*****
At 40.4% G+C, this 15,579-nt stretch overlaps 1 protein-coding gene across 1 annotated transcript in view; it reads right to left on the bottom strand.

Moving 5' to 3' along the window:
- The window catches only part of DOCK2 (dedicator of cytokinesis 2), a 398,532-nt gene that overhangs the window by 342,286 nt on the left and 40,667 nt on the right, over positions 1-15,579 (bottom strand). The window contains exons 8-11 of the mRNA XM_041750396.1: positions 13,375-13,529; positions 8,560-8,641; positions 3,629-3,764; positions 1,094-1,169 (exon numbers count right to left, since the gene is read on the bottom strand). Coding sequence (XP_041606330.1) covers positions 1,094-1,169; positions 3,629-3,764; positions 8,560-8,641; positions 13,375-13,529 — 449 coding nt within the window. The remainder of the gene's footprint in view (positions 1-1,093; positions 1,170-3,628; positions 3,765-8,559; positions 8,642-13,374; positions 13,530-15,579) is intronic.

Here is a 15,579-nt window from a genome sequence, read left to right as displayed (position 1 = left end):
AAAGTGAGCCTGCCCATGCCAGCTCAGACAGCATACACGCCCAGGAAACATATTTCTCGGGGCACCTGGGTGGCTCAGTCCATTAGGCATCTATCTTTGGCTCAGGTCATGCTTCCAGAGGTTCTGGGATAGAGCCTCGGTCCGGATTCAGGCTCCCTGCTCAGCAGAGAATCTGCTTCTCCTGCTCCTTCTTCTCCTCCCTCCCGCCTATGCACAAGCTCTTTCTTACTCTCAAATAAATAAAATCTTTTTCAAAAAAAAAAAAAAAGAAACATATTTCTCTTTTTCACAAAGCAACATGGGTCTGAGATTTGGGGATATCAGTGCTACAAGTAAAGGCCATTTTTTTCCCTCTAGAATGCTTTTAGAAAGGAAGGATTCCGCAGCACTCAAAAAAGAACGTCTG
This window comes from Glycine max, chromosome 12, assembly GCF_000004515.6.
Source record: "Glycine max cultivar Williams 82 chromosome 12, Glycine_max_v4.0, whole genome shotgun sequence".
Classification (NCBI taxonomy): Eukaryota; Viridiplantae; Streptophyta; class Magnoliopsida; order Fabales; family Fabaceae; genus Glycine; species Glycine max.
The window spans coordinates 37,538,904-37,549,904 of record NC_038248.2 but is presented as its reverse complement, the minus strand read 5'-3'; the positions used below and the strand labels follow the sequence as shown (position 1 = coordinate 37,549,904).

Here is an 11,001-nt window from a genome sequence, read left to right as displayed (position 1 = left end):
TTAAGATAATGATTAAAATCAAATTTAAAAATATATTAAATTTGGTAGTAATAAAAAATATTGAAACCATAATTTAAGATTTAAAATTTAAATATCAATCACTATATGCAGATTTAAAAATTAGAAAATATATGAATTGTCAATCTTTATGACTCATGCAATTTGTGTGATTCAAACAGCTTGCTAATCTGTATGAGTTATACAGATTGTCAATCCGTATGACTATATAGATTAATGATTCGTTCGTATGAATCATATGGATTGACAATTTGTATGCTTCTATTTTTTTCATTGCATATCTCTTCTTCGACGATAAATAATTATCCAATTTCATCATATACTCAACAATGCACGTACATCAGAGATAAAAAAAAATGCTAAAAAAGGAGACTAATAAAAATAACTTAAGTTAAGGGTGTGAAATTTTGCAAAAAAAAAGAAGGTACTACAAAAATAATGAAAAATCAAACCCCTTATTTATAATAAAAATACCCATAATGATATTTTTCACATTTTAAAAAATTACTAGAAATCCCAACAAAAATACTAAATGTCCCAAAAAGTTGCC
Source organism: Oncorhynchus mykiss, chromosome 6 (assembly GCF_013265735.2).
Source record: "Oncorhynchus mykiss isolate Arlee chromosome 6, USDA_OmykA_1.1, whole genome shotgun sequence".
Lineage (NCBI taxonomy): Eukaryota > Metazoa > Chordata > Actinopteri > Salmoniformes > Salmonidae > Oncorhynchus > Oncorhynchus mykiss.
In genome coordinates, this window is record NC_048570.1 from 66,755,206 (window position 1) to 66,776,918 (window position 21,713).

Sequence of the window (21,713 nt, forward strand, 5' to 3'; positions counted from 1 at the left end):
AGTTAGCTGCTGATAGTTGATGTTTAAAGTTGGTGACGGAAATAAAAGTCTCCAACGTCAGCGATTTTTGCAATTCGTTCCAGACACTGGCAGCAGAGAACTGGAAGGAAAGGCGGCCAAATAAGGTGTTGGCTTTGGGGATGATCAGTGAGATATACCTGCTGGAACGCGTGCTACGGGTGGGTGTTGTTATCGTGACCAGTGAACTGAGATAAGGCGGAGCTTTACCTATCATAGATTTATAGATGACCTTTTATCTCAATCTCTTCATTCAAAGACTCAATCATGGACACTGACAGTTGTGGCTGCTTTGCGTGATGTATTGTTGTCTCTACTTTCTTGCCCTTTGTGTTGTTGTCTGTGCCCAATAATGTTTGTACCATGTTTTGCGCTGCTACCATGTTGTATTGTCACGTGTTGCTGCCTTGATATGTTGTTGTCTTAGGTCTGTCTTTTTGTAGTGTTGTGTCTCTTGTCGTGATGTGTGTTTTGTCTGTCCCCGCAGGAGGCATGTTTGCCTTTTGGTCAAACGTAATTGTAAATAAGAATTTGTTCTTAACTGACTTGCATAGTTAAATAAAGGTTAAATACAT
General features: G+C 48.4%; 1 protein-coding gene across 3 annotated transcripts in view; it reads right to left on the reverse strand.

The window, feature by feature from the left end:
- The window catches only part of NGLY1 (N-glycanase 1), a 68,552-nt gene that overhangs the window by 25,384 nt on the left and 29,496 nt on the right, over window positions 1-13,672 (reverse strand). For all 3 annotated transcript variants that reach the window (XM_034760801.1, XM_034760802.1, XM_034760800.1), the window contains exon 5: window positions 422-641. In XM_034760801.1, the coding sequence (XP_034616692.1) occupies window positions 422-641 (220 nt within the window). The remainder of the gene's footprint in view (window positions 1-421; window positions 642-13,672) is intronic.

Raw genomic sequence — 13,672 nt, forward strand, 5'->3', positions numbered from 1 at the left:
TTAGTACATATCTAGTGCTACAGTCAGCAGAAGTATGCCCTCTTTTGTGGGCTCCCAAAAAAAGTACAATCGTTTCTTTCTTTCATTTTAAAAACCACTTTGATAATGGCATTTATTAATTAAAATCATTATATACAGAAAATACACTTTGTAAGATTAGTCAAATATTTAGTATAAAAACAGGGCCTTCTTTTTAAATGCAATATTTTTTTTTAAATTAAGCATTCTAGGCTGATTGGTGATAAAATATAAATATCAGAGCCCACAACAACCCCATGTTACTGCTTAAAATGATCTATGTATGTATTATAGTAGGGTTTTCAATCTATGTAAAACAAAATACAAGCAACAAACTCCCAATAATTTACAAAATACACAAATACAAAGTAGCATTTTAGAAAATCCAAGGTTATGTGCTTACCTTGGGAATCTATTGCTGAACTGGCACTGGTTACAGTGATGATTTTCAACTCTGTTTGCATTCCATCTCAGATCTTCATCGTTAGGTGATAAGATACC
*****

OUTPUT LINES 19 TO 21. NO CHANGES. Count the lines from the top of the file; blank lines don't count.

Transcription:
The window, feature by feature from the left end:
- The window catches only part of NGLY1 (N-glycanase 1), a 68,552-nt gene that overhangs the window by 25,384 nt on the left and 29,496 nt on the right, over window positions 1-13,672 (reverse strand). For all 3 annotated transcript variants that reach the window (XM_034760801.1, XM_034760802.1, XM_034760800.1), the window contains exon 5: window positions 422-641. In XM_034760801.1, the coding sequence (XP_034616692.1) occupies window positions 422-641 (220 nt within the window). The remainder of the gene's footprint in view (window positions 1-421; window positions 642-13,672) is intronic.

Raw genomic sequence — 13,672 nt, forward strand, 5'->3', positions numbered from 1 at the left: